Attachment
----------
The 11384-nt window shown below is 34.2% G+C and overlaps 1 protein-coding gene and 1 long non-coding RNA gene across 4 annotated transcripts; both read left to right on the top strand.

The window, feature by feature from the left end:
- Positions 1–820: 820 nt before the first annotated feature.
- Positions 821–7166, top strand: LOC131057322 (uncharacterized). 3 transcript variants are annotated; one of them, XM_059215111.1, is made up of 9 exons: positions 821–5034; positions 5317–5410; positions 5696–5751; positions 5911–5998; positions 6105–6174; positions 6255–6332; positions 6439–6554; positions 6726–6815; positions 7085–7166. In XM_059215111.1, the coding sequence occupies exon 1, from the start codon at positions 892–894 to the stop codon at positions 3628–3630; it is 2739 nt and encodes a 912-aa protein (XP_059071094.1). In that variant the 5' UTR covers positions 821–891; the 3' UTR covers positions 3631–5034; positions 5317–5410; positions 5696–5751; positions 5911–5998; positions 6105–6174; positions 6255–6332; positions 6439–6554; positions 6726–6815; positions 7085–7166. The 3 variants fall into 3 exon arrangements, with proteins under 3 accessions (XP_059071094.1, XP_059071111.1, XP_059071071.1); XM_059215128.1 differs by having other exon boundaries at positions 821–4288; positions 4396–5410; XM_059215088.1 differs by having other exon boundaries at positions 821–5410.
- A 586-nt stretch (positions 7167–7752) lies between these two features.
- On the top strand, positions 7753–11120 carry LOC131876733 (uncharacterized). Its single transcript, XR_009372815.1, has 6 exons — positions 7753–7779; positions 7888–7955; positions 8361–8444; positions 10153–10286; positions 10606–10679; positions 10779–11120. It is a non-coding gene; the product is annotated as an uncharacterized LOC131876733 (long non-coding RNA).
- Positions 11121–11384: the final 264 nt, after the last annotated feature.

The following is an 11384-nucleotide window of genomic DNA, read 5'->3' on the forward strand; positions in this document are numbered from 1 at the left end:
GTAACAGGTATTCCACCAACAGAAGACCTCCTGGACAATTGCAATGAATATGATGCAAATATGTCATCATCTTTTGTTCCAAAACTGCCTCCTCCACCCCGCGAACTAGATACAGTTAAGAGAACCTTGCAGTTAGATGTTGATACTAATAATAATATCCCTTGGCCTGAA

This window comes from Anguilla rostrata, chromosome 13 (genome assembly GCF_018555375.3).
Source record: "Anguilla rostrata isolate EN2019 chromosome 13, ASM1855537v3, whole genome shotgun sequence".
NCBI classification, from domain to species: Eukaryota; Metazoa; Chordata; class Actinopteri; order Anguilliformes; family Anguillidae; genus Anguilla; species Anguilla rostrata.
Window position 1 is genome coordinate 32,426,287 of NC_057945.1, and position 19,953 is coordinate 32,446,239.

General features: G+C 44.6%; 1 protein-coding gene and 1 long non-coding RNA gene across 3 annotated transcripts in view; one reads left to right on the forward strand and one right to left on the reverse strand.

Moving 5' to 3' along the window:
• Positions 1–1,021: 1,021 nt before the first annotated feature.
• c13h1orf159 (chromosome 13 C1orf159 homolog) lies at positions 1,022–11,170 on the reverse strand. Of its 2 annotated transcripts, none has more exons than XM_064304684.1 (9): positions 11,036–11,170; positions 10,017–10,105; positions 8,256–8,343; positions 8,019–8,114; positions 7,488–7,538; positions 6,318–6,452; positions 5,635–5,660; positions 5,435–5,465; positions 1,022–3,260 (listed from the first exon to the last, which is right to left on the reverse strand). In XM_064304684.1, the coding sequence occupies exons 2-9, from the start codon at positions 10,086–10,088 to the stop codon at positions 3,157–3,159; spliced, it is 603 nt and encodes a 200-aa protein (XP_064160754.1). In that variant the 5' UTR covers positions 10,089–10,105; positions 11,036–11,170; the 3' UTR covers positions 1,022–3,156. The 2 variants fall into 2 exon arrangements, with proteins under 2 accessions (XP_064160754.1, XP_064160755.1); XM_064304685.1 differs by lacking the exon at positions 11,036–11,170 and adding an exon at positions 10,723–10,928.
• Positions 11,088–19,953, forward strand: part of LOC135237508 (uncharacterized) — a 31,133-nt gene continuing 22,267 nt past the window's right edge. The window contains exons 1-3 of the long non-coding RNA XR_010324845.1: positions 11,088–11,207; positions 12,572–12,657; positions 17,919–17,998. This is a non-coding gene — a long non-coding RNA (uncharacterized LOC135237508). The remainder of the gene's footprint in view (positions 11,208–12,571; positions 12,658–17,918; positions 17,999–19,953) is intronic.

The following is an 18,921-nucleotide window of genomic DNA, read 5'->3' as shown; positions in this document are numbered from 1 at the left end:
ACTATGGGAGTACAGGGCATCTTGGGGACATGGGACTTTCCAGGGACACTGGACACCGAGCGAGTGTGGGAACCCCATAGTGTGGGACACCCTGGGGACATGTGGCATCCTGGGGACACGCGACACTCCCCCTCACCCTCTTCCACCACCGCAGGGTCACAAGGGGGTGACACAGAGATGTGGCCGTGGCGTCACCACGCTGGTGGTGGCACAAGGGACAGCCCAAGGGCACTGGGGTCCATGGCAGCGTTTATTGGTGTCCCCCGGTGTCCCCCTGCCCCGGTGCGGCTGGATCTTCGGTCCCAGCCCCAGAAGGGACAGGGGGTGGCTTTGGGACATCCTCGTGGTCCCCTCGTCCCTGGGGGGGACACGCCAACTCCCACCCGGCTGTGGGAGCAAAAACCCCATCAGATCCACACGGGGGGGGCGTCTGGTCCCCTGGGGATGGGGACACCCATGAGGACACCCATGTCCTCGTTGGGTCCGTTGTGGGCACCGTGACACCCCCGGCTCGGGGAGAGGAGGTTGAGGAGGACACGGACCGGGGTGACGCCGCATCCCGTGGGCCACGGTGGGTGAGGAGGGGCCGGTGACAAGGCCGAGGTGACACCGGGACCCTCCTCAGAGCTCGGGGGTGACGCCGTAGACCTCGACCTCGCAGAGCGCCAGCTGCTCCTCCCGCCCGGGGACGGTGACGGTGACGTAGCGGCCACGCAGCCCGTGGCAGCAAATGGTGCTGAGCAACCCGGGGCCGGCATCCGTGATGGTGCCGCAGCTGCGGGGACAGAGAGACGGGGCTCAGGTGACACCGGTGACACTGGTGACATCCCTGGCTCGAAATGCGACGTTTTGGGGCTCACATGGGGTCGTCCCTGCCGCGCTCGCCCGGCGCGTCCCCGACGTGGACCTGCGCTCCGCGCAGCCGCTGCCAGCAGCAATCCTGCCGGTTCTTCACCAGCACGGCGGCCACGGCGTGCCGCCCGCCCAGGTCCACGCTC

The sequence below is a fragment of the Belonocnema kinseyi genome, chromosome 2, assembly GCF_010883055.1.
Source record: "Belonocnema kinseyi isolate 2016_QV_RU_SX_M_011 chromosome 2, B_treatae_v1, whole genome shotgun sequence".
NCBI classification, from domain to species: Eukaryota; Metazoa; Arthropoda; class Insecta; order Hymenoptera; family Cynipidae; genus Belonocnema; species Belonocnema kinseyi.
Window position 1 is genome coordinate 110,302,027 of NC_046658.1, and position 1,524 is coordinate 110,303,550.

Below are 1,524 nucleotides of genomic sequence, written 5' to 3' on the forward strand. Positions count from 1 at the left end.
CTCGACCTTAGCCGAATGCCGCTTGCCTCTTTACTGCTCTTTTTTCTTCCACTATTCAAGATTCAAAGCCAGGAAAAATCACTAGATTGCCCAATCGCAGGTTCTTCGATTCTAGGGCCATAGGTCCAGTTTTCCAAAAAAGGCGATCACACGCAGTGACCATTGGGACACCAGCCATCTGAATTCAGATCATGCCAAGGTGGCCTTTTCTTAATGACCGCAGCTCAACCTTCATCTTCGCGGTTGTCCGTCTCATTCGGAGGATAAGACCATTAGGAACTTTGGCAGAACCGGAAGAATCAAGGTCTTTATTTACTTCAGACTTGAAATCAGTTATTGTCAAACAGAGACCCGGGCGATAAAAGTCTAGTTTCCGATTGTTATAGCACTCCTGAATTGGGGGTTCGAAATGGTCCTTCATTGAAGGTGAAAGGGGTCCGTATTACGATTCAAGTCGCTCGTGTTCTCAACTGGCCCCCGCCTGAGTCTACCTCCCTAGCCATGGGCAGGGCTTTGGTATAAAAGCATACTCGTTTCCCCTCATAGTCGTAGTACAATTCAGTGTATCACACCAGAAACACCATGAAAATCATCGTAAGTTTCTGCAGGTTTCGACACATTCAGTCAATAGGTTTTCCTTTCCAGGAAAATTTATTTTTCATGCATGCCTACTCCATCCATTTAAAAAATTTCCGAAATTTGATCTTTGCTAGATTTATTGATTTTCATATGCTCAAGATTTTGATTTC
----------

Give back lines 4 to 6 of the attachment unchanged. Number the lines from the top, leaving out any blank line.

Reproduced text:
- Positions 821–7166, top strand: LOC131057322 (uncharacterized). 3 transcript variants are annotated; one of them, XM_059215111.1, is made up of 9 exons: positions 821–5034; positions 5317–5410; positions 5696–5751; positions 5911–5998; positions 6105–6174; positions 6255–6332; positions 6439–6554; positions 6726–6815; positions 7085–7166. In XM_059215111.1, the coding sequence occupies exon 1, from the start codon at positions 892–894 to the stop codon at positions 3628–3630; it is 2739 nt and encodes a 912-aa protein (XP_059071094.1). In that variant the 5' UTR covers positions 821–891; the 3' UTR covers positions 3631–5034; positions 5317–5410; positions 5696–5751; positions 5911–5998; positions 6105–6174; positions 6255–6332; positions 6439–6554; positions 6726–6815; positions 7085–7166. The 3 variants fall into 3 exon arrangements, with proteins under 3 accessions (XP_059071094.1, XP_059071111.1, XP_059071071.1); XM_059215128.1 differs by having other exon boundaries at positions 821–4288; positions 4396–5410; XM_059215088.1 differs by having other exon boundaries at positions 821–5410.
- A 586-nt stretch (positions 7167–7752) lies between these two features.
- On the top strand, positions 7753–11120 carry LOC131876733 (uncharacterized). Its single transcript, XR_009372815.1, has 6 exons — positions 7753–7779; positions 7888–7955; positions 8361–8444; positions 10153–10286; positions 10606–10679; positions 10779–11120. It is a non-coding gene; the product is annotated as an uncharacterized LOC131876733 (long non-coding RNA).